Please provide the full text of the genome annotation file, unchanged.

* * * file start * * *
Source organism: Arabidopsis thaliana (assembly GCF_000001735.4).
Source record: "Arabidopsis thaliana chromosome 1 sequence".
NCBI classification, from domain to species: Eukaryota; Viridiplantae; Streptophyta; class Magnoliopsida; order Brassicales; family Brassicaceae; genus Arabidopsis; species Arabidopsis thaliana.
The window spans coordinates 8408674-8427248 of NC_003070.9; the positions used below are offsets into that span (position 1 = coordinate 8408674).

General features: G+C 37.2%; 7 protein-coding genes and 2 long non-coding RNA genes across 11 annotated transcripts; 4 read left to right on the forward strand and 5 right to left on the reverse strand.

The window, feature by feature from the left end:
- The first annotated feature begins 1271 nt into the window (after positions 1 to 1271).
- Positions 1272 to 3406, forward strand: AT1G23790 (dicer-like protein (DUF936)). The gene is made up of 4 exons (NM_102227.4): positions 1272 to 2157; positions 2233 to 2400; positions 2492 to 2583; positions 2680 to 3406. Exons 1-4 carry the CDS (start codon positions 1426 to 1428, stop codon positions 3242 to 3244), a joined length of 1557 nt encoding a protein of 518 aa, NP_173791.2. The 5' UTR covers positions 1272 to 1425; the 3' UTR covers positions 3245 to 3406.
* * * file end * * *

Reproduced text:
Source organism: Arabidopsis thaliana (assembly GCF_000001735.4).
Source record: "Arabidopsis thaliana chromosome 1 sequence".
NCBI classification, from domain to species: Eukaryota; Viridiplantae; Streptophyta; class Magnoliopsida; order Brassicales; family Brassicaceae; genus Arabidopsis; species Arabidopsis thaliana.
The window spans coordinates 8408674-8427248 of NC_003070.9; the positions used below are offsets into that span (position 1 = coordinate 8408674).

General features: G+C 37.2%; 7 protein-coding genes and 2 long non-coding RNA genes across 11 annotated transcripts; 4 read left to right on the forward strand and 5 right to left on the reverse strand.

The window, feature by feature from the left end:
- The first annotated feature begins 1271 nt into the window (after positions 1 to 1271).
- Positions 1272 to 3406, forward strand: AT1G23790 (dicer-like protein (DUF936)). The gene is made up of 4 exons (NM_102227.4): positions 1272 to 2157; positions 2233 to 2400; positions 2492 to 2583; positions 2680 to 3406. Exons 1-4 carry the CDS (start codon positions 1426 to 1428, stop codon positions 3242 to 3244), a joined length of 1557 nt encoding a protein of 518 aa, NP_173791.2. The 5' UTR covers positions 1272 to 1425; the 3' UTR covers positions 3245 to 3406.